Tonight at eight o ‘clock USVA will present the final show of the Improvisation Comedy course. For two hours, the 15 participants of the course will amuse the public with the skills they have acquired during the ten weeks of the course.
Theater is part of the human being. Society has always looked for an escape to deal with the routine of daily life and try to live other existences. We can say even more: life is like a theater play where people try to run away from that fiction they sometimes don’t like. William Shakespeare already said it: ‘All the world is a stage’.
However, although people dream about other adventures, trying to melt with another world, only few are the ones who dare to become other individuals for a while and represent the fantasies and useful lessons for everybody. Actors have the power to depict another reality, but they can do it with or without guidelines. The cultural organization USVA offers the opportunity to improve the acting skills and find out how to be another person for some time. German student Raik Klawitter (24) is one of these people who decided to enjoy the magic of theater. In fact, he picked the Improvisation Comedy course, which has lasted 10 weeks since September and on 22 November, the 15 participants, all of them from very different countries as Taiwan, Germany or Denmark, will do a final presentation at USVA.
‘It is funny and creative and you can create your own personality, you can make what you want and that is what I like because in university I´m learning the whole day and to disconnect it is good”, admits Raik.
After studying the third year of International Business and Management in Réunion (a French island in the Indian Ocean) and in St. Gallen (Switzerland), he came back this year to Groningen to finish the bachelor and get in touch again with all the cultural chances this city proposes. ‘You can do a lot of different things here in Groningen like attending the Jonge Harten Theater Festival and although it is not a very big city in Europe, this is really nice for students.’
The inhabitant from Berlin has clear ideas about the utility of theater. ‘This kind of improvisation course is really important communication-wise because we have to improvise but there are also some techniques that are useful for real life.’ With a lot of enthusiasm, he explains how beneficial theater can be to deal with daily stuff such as presentations at university and interaction with people. However, a normal lesson of the improvisation course can also be a representation of a little piece of real life. Sometimes people are not ready for some situations but theater can give them the clue to get rid of some strange moments, because life is unforeseeable, like this course.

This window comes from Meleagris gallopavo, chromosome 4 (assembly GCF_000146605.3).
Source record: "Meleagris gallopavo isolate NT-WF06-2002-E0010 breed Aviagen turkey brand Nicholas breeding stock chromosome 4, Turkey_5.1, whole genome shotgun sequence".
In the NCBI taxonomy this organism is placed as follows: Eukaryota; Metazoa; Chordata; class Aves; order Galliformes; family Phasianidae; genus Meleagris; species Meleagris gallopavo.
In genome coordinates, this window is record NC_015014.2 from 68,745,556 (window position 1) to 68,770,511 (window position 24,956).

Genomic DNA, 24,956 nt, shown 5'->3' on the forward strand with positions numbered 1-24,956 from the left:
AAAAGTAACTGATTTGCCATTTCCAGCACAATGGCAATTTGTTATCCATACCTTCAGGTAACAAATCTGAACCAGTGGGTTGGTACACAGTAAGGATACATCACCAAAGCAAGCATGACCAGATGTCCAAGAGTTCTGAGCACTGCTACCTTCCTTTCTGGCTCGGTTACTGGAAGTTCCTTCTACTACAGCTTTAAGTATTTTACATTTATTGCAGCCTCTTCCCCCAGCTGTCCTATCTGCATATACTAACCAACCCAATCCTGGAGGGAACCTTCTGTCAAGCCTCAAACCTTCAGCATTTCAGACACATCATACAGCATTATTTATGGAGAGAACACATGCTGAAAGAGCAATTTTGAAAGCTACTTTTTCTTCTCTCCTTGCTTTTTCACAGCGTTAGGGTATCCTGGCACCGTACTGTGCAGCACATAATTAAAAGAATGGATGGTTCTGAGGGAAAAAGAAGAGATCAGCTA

‘It is about comedy and improvisation, nothing is planned. Don´t think about anything, just do it’, Raik states as a motto for living against the rules established by social conventions. ‘We are programmed at university to think the whole day, to make no mistakes, but in the course you can do whatever you want, you can make mistakes. It is just not to think too much.’
Although it can seem easy, this is more difficult than you would think at first sight. ‘For me it is especially hard to control my laughing. This improvisation course is about comedy and we have to laugh sometimes, although sometimes it is necessary to stay quiet and serious because it will be more comic for the public. It is not easy to always control the emotions and be serious sometimes and to laugh at other times .’
That is why the participants have been working for all these weeks to face up to the uncertainty of the unknown situation. ‘People should come this Thursday because it is all about fun and there is a bar and you can take a beer and relax.’ Moreover, the public will be able to contribute with their imagination during the performance: ‘The spectator will be part of the scene because they will choose the topic of the scene, the place and which characters will appear. And then we will have to play it. Spectators won´t have to act, they will just be like the director.’
Throughout history, theater has been part of life. Since Aeschylus and Sophocles with their tragedies in Ancient Greece to the theater of 20th century full of hidden truths in the Theater of the Absurd with Samuel Beckett or Eugène Ionesco, society has expressed its fears, doubts and ironic view of life with words, images and movements. Today in USVA spectators will merge with the art of the improvisation and maybe they will be able to feel part of the joy the actors like Raik feel, having fun and discovering the creative part inside them: ‘When I do theater I feel nothing, but that is the point, not to think about it, it is an improvisation. But after it, I really feel good, happy and funny.’